Interesting Articles


October  2021 

What does it mean to be Catholic?

In a series of virtual lectures entitled “The Catholic Contribution”, Professor John Haldane, one of the world’s pre-eminent thinkers in moral philosophy and education, will explore the development of Roman Catholicism and its contribution culturally, historically and philosophically to the understanding of human nature. On Thursday he delivered his introductory lecture and explained what it means to believe in ‘one, holy, catholic and apostolic church’. Click the play button below and catch up on the first lecture.

Such diversity! Diversity of race, role and rite; diversity of age, gender, perspective, spirituality and theology. It was a diversity that enriched and a diversity that challenged in equal measure. Diversity can unravel into chaos. However, the process used during the Assembly ensured that this was not the case. It occurs to me that because of this Plenary Council event, the Catholic Church in Australia is irrevocably changed, and echoing Archbishop Mark Coleridge, we can’t return to “business as usual”.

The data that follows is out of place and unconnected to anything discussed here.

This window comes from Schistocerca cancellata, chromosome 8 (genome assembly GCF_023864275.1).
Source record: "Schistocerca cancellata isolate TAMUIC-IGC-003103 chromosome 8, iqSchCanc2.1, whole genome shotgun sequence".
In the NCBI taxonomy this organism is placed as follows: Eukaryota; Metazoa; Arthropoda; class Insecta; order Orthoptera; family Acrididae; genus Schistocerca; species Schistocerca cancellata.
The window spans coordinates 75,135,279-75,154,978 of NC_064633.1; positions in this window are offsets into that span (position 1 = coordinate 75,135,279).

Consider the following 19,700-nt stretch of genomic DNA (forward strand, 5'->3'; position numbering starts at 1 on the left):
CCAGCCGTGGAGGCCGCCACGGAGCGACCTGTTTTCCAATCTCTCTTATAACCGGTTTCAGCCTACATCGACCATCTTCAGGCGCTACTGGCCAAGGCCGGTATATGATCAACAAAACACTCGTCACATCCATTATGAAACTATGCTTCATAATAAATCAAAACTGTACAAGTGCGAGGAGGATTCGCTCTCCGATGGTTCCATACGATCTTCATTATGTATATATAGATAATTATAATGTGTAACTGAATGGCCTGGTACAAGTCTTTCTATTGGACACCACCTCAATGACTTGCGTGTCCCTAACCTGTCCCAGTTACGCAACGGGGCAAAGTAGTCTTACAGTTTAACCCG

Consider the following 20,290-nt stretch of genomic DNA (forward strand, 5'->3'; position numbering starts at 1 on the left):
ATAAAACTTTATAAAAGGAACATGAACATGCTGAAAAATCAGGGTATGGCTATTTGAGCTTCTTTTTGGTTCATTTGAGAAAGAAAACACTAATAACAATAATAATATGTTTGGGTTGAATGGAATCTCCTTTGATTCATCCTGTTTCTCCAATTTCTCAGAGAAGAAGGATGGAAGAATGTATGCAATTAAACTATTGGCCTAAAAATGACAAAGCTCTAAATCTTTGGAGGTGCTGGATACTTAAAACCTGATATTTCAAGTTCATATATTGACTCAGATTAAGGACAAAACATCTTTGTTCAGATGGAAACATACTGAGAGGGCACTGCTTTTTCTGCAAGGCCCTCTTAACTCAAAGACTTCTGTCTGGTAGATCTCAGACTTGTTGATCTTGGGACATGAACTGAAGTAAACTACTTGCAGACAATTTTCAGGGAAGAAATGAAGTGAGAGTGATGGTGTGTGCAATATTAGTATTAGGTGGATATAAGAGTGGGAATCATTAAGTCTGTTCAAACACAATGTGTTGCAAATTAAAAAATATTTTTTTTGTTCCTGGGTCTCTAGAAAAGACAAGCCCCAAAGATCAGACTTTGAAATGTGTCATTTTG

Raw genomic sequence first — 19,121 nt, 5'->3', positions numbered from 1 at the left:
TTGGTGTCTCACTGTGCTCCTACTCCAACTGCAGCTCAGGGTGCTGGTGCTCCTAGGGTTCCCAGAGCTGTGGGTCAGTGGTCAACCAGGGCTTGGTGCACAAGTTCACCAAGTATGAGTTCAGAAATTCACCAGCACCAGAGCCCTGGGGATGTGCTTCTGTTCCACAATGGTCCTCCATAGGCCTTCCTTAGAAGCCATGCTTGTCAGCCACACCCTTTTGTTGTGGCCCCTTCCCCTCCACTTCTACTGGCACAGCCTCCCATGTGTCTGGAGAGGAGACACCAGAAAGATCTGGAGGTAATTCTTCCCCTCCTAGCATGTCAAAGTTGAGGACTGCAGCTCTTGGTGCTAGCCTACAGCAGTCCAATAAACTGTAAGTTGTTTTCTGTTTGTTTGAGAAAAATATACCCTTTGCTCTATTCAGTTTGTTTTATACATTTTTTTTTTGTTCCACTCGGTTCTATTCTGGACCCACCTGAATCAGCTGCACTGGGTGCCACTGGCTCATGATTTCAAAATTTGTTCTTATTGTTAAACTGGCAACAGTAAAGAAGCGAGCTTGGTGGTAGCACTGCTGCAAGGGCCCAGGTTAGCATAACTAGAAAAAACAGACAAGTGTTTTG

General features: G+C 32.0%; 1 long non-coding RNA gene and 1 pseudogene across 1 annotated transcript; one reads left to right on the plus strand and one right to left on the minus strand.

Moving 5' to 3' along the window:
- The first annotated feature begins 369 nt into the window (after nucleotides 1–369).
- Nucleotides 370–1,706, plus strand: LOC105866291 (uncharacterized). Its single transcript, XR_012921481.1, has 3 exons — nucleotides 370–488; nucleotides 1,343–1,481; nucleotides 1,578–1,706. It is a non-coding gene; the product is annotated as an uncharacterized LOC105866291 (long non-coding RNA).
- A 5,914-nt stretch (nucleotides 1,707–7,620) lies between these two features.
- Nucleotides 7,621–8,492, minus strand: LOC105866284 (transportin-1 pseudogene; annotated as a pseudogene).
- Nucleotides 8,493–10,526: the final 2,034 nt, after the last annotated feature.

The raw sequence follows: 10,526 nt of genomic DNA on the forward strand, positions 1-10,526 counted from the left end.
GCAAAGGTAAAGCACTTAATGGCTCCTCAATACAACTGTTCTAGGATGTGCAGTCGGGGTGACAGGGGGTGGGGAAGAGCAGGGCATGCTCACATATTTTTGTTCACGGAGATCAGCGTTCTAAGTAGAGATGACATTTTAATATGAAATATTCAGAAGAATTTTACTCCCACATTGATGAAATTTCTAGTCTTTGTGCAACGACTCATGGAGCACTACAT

Yet, unlike the Australian parliament, women make up more than half of all Australian Catholics. So why, in a Church that teaches the equal dignity of women and men, are women’s voices still unheard? Undeniably there is a large presence of women among those who do the groundwork in the Catholic Church, including consecrated religious, employees in Catholic organisations and people carrying out church-related acts of service and works.
Absolute authority, however, always rests in the hands of male bishops and priests. 
The Plenary Council: Restoring the Third Rite
One of the casualties of the Royal Commission into Institutional Responses to Child Sexual Abuse was the confidentiality of the Catholic Sacrament of Penance — commonly called. For a short period in the late 1980s and 1990s the so-called ‘Third Rite of Reconciliation’ was made available at specific times in the liturgical year, usually in Lent and Advent, in preparation for Easter and Christmas. It was popular with Australian Catholics. Penitential liturgies incorporating the Third Rite were instituted in most parishes. Many Catholics who had not ‘confessed’ for many years took advantage of the Third Rite.